The impact of general anesthesia on babies has no damaging effects on their brains than local anesthesia at two years old, says a new study.
General anesthesia has been shown to affect brain development in animal studies.
Andrew Davidson, of the Royal Children's Hospital, in Melbourne, said the risk of harm had been of "enormous concern''.
‘Babies who receive general anesthesia are more likely to suffer temporary breathing problems.’
The study involved 722 babies in New Zealand, Australia, Italy, the Netherlands, the United Kingdom, Canada, and the United States undergoing hernia repair.
The effects of a general and a spinal (local) anesthetic on long-term cognition, memory, and motor skills were compared.
Most of the anesthetists are nervous about spinal anesthesia in babies.
Prof Davidson acknowledged there had been a criticism of the study, and researchers were following up the children three years later to ensure there were no effects that took longer to show up. However, he did not think that would be the case.
"Because at 2 years there was absolutely no skerrick of a difference, the chances of there being much at 5 years is pretty small.''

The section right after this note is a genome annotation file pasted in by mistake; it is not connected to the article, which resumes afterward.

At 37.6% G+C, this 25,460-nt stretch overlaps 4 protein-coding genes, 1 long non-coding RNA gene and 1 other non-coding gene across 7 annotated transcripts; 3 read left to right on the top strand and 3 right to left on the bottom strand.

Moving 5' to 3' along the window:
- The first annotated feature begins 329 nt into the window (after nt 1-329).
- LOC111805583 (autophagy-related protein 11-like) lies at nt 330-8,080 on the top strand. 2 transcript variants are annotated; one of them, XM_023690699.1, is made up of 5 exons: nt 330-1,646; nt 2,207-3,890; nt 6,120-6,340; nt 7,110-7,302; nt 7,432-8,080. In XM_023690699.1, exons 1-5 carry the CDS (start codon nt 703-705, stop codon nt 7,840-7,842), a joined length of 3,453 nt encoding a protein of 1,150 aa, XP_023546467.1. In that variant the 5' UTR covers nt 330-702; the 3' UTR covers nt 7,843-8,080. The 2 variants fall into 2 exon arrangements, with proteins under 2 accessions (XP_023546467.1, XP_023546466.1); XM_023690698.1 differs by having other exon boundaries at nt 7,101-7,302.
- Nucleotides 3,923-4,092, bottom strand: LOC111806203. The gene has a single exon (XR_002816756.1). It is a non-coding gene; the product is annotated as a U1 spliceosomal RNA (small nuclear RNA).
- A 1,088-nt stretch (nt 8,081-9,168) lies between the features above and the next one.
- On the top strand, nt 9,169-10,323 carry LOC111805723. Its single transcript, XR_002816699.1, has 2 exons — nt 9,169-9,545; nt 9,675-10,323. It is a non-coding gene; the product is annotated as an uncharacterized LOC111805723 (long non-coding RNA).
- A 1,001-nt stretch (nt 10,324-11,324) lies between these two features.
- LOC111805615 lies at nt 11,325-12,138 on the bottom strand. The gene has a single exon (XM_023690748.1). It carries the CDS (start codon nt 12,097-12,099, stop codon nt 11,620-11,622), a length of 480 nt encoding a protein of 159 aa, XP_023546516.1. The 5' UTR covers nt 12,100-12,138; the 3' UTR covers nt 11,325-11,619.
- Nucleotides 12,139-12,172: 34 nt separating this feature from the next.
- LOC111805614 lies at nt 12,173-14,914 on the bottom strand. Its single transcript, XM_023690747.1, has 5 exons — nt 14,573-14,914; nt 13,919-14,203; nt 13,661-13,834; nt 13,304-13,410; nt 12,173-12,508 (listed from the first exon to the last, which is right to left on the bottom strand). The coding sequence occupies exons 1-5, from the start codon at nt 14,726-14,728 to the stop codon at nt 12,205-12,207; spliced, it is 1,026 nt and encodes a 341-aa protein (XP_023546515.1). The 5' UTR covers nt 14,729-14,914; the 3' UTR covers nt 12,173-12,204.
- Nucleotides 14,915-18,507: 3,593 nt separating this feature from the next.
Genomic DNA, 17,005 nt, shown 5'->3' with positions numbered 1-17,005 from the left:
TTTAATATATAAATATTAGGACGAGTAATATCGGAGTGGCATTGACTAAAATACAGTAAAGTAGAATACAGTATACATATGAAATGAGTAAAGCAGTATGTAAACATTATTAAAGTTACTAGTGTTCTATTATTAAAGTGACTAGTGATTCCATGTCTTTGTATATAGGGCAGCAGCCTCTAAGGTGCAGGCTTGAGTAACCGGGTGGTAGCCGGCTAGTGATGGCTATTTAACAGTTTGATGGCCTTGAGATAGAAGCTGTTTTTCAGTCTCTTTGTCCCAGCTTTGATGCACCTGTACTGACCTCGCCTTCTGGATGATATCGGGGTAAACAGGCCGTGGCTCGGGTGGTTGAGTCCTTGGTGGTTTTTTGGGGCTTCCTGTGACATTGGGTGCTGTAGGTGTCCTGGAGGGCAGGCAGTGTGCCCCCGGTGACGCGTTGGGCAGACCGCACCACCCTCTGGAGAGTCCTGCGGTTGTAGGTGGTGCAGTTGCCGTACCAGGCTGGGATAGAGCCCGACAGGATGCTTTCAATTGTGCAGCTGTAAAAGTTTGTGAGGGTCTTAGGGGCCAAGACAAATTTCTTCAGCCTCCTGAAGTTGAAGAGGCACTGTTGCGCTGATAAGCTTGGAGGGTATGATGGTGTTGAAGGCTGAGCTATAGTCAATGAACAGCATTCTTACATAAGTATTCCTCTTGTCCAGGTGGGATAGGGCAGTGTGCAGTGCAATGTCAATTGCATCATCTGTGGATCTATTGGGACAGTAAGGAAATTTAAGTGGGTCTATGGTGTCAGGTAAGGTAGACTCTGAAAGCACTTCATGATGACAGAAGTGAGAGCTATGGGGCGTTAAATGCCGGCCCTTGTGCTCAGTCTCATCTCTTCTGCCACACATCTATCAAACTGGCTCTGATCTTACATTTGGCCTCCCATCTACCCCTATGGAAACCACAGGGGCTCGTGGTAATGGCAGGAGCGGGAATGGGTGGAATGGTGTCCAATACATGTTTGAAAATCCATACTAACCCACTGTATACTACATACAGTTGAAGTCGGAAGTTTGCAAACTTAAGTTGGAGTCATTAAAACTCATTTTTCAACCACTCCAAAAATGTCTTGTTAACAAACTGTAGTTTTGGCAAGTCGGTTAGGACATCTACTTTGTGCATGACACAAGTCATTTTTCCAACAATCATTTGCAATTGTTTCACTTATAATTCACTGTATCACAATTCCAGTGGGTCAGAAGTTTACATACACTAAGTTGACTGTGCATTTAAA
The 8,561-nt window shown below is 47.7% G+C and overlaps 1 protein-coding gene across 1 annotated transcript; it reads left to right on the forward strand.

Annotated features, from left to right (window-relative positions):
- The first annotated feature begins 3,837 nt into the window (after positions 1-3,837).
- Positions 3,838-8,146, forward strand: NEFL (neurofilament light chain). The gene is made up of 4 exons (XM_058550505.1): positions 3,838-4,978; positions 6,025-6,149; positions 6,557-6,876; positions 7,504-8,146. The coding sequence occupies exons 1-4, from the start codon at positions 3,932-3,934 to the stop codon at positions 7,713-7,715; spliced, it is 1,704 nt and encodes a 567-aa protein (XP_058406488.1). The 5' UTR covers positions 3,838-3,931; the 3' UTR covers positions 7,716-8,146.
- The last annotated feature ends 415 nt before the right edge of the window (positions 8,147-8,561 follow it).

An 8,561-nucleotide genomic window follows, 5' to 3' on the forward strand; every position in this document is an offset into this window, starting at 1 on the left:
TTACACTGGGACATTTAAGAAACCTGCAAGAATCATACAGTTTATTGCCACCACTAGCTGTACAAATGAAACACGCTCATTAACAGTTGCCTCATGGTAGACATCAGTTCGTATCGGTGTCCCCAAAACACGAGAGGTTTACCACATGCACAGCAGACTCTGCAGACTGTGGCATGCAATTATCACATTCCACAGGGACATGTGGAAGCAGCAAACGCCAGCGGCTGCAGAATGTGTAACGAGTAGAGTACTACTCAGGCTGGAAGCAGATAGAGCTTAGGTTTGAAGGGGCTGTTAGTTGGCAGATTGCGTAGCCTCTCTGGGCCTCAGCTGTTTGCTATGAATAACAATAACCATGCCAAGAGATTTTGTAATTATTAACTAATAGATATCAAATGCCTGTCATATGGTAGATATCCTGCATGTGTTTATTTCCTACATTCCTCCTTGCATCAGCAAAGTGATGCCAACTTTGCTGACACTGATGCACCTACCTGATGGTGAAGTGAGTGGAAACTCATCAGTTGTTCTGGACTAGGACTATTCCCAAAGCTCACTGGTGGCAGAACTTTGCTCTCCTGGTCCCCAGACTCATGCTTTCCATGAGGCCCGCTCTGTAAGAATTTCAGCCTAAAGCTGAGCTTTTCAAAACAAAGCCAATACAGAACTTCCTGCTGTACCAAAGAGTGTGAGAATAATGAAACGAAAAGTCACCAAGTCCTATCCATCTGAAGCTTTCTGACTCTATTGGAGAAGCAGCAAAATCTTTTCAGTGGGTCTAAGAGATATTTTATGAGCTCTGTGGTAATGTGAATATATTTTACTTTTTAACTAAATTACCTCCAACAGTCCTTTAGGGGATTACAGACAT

Prof Davidson said he was involved in a new study to test for effects from longer exposure."Most of the procedures that kids get are fairly short procedures.''
Infants recovered more quickly from a local than a general anesthesia.
"If you have a general anesthetic, the babies were more likely to have temporary breathing problems afterward.''
Anesthetists had to be confident in their ability to do the procedure to perform a spinal anesthesia.
"To put it in, you need to scrunch the baby up and put a little needle in their back until you get a drop of cerebral spinal fluid."
"Not all anesthetists are happy doing spinals. It's a technique that you need to learn to do,'' said Prof Davidson.